A Pass to See America’s Greatest Natural Treasures
This year marks the 100th anniversary of the National Parks Service. America’s 59 National Parks (called America’s Best Idea by documentary filmmaker Ken Burns) are located in 27 different states. Some of the scenes in these parks are so iconic that they can be found on state license plates (for example, Delicate Arch in Arches National Park is on Utah’s). Chances are, you live near a National Park. You may even go frequently. While the parks themselves are an undoubtedly great value, the $20-25 entrance fees can really add up.
Over the last decade or so, I’ve had the great fortune of being able to visit many parks. Right before my first overseas deployment, I was fortunate enough to visit the Grand Canyon and Badlands National Parks. For a good friend’s bachelor party, we hiked Angel’s Landing in Zion. After my second deployment to Iraq, my wife and I went to Acadia. The landscapes in all of these places are just astounding. With so much noise intrusion and pollution in our everyday lives, the golden silence just a mile from the trailhead is priceless.
I had heard of a mythical thing called an annual pass that would allow you access to these parks a few years ago. I never had the presence of mind to buy one (our trips to the parks were intermittent and we would always forget about it until we got back) and so I made it a point to research the pass before our most recent vacation this year. I discovered that for just $80, you can get a pass that will allow you unlimited entrance into the whole range of National Parks and National Wildlife Refuges. Per the National Park Service:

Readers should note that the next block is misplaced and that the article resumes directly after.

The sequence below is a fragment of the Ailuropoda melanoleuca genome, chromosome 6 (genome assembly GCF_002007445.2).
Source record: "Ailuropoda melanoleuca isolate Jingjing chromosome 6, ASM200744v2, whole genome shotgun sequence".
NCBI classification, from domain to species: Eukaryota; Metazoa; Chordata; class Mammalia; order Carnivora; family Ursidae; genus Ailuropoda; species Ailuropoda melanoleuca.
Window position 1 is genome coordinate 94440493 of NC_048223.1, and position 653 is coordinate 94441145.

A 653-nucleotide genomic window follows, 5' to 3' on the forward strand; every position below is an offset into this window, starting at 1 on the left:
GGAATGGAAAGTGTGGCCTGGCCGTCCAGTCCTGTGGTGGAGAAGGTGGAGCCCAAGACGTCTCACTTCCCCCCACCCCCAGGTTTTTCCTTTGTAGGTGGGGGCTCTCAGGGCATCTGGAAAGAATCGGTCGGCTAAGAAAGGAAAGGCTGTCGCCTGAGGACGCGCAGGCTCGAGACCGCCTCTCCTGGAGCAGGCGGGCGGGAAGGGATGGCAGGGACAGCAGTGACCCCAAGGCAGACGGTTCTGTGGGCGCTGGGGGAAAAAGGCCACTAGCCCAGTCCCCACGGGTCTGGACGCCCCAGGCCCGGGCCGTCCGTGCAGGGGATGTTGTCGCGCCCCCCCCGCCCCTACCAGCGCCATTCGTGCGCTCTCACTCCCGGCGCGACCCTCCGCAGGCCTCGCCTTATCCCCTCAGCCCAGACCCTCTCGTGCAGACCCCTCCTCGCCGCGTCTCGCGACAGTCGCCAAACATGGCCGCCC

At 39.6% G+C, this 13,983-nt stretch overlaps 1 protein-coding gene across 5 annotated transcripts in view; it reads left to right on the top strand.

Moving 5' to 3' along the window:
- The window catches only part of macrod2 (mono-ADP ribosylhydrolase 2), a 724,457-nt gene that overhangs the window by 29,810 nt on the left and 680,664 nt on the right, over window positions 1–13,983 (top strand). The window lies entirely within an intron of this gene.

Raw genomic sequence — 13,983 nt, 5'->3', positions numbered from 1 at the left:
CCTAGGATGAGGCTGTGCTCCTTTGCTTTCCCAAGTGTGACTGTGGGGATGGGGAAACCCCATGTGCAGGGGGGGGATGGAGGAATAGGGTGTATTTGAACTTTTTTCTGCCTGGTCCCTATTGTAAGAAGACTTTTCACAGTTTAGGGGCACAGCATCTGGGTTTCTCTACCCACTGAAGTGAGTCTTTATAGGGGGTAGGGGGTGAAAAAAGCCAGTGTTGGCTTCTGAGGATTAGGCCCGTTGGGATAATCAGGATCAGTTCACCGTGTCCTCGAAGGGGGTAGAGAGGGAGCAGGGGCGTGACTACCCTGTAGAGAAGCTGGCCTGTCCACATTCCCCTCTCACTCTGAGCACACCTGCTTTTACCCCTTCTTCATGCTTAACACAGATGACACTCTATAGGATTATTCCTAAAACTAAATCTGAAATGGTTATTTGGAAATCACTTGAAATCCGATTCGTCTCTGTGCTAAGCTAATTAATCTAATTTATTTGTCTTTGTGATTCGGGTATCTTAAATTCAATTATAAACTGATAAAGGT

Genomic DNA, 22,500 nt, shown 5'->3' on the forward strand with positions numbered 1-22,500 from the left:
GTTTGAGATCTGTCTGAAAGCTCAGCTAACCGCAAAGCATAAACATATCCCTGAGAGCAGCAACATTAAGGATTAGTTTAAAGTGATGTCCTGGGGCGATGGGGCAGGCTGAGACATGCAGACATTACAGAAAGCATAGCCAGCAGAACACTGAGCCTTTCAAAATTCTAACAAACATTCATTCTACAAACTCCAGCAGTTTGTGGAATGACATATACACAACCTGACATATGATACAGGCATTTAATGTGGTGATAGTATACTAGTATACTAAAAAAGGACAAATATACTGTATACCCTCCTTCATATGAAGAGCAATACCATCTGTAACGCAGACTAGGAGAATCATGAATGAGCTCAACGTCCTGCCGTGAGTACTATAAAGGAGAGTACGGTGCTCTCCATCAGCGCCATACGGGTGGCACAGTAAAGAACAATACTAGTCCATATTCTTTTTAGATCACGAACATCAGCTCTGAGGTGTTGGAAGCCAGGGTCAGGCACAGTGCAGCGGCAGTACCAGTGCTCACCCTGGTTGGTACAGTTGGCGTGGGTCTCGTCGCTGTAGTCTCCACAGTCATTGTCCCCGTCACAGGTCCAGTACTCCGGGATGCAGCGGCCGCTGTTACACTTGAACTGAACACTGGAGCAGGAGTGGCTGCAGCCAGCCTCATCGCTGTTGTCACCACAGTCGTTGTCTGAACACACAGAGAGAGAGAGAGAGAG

“A pass is your ticket to more than 2,000 federal recreation sites. Each pass covers entrance fees at national parks and national wildlife refuges as well as standard amenity fees (day use fees) at national forests and grasslands, and at lands managed by the Bureau of Land Management, Bureau of Reclamation and U.S. Army Corps of Engineers. A pass covers entrance, standard amenity fees and day use fees for a driver and all passengers in a personal vehicle at per vehicle fee areas (or up to four adults at sites that charge per person). Children age 15 or under are admitted free.”
We were planning to visit several parks during our 2016 road trip and so I went online to the USGS website and purchased the pass. Five business days later I had it in my hands. So how did my trip go? And was the pass worth it?